Seven signs that your have dust mites living in your mattress

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Dust mites are microscopic pests that dwell in four out of five homes in America — and even the best mattresses with the latest in hypoallergenic technologies aren’t immune to their presence. As their name suggests, dust mites lurk in the hidden dusty spots within our homes where they’re free to feast on our dead, shed skin.

If you haven’t hoovered under your bed or washed your sheets in a little while, there’s a strong chance that you have mites feeding and breeding there. They can’t be viewed by the naked eye, but there are telltale signs of their presence.

“If you notice you’re itching uncontrollably despite having no bite marks, it’s more than likely you’re sharing a bed with a horde of dust mites,” says Rebecca Swain, mattress expert at Winstons Beds. “While you can’t see the critters without using a microscope, their presence can be known if you’re suffering from a dry cough in the morning and itchy eyes.”

What’s more, dust mites can aggravate allergies and disrupt your sleep — so here’s how to spot them.

According to the American Lung Association, dust mites can aggravate existing allergies and cause respiratory issues, such as asthma. This can lead to breathing difficulties, as well as symptoms that closely resemble a common cold, such as swollen nasal cavities or a runny nose. This can make it difficult to fall and stay asleep, as well as causing snoring. Pay attention to your symptoms — are they more pronounced during the night? Dust mites can impact your sleep quality, so it’s important to keep your bed clean and their numbers down.

A dry, lingering cough is a strong indication that dust mites could be making a nest in your mattress and bedding — especially if your cough is dry but your bedroom is humid. Dust mites don’t drink water, and instead rely on the moisture that we lose through our pores while we sleep, which can be anything between 0.5 and 1 liter per night. If you’re waking up with a sore throat and a dry, itchy cough it’s a strong indicator that the bed is infested with dust mites.

Dry, itchy skin is another sign that dust mites are dwelling in the soft furnishings within your bed. The critters feed on dead skin cells in the bed which is why it’s important to regularly wash bedding on a 60ÂșC cycle to prevent an infestation. Dust mites can’t live without moisture in the air or the soft furnishing that they burrow within. Don’t make your bed in the morning and leave a window open to disperse that moisture and keep humidity levels down.

A dust mite allergy resembles hay fever or a cold, so sneezing is common when dust mites are present — especially if your sneezing is more pronounced at night. Sleeping on an area of the bed which is infested with critters can stir up allergies and cause sneezing and runny noses, so don’t ignore those symptoms. It can be difficult to differentiate between a common cold and a dust mite allergy, but if your cold-like symptoms persist after a week, it could be a dust mite allergy.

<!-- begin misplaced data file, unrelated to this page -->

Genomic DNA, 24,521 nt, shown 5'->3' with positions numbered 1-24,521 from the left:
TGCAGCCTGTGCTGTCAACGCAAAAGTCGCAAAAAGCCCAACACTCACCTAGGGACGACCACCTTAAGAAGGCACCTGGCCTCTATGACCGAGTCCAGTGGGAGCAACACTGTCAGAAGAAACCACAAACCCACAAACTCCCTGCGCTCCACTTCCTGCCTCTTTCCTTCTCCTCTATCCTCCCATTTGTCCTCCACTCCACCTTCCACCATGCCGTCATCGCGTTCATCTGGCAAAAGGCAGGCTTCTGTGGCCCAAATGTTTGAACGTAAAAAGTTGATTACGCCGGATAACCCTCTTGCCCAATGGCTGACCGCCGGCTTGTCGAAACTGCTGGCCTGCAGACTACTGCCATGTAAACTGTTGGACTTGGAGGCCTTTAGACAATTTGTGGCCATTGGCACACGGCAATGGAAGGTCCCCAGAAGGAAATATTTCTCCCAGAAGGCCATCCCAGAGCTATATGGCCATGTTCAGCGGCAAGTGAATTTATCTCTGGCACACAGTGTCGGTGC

The presence of dust mites is one of the biggest indoor triggers for asthma, which can cause both mild and severe symptoms, including an asthma attack. This is because the allergens caused by dust mites (or rather, their feces) can cause your chest to tighten, making it difficult to breathe during the night. Difficulty breathing or wheezing should never be ignored, especially if you have an existing respiratory issue. Make sure to thoroughly vacuum your mattress and bedroom to remove the dust mites, their feces and any excess dust particles. If the issue persists, seek the advice of a doctor.

Unlike bed bugs, dust mites don’t bite or sting. Instead, they make their presence known by causing flu-like symptoms that make our eyes water and itch when we come near them. If you often wake up with itchy eyes, a dust-mite infestation could be to blame.

Dust bunnies is a cutesy term for what could potentially be a colony of dust mites lurking in and around your bed. Dust mites spawn in soft furnishings, such as curtains, bedding and — if you don’t have a mattress protector — deep within your mattress. They feed on shed human skin cells and moisture in the air. If you can see dust, there’s a high chance that dust mites are present — even if you’re lucky enough not to suffer from any of the above symptoms.

Dust mites thrive in dark, humid environments where they can stay sustained on shed skin cells and moisture trapped in soft furnishings. You can drastically reduce the number of dust mites dwelling in and around your bed by regularly cleaning your sheets and washing them at 60 degrees, vacuuming your mattress and investing in a hypoallergenic mattress protector to keep moisture locked out of your mattress. Remember, dust mites love humidity, so open the window wide and allow plenty of airflow through your bedroom, too.

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